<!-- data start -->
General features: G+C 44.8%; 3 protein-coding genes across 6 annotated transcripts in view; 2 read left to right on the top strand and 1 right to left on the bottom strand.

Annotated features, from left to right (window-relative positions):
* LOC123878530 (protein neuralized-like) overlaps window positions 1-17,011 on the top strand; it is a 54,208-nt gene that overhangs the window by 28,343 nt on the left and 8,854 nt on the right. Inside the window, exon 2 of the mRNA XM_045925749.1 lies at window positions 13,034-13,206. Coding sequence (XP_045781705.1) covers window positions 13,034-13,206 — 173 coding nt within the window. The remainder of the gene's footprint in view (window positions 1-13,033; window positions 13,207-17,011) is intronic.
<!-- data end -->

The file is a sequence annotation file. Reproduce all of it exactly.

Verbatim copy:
General features: G+C 44.8%; 3 protein-coding genes across 6 annotated transcripts in view; 2 read left to right on the top strand and 1 right to left on the bottom strand.

Annotated features, from left to right (window-relative positions):
* LOC123878530 (protein neuralized-like) overlaps window positions 1-17,011 on the top strand; it is a 54,208-nt gene that overhangs the window by 28,343 nt on the left and 8,854 nt on the right. Inside the window, exon 2 of the mRNA XM_045925749.1 lies at window positions 13,034-13,206. Coding sequence (XP_045781705.1) covers window positions 13,034-13,206 — 173 coding nt within the window. The remainder of the gene's footprint in view (window positions 1-13,033; window positions 13,207-17,011) is intronic.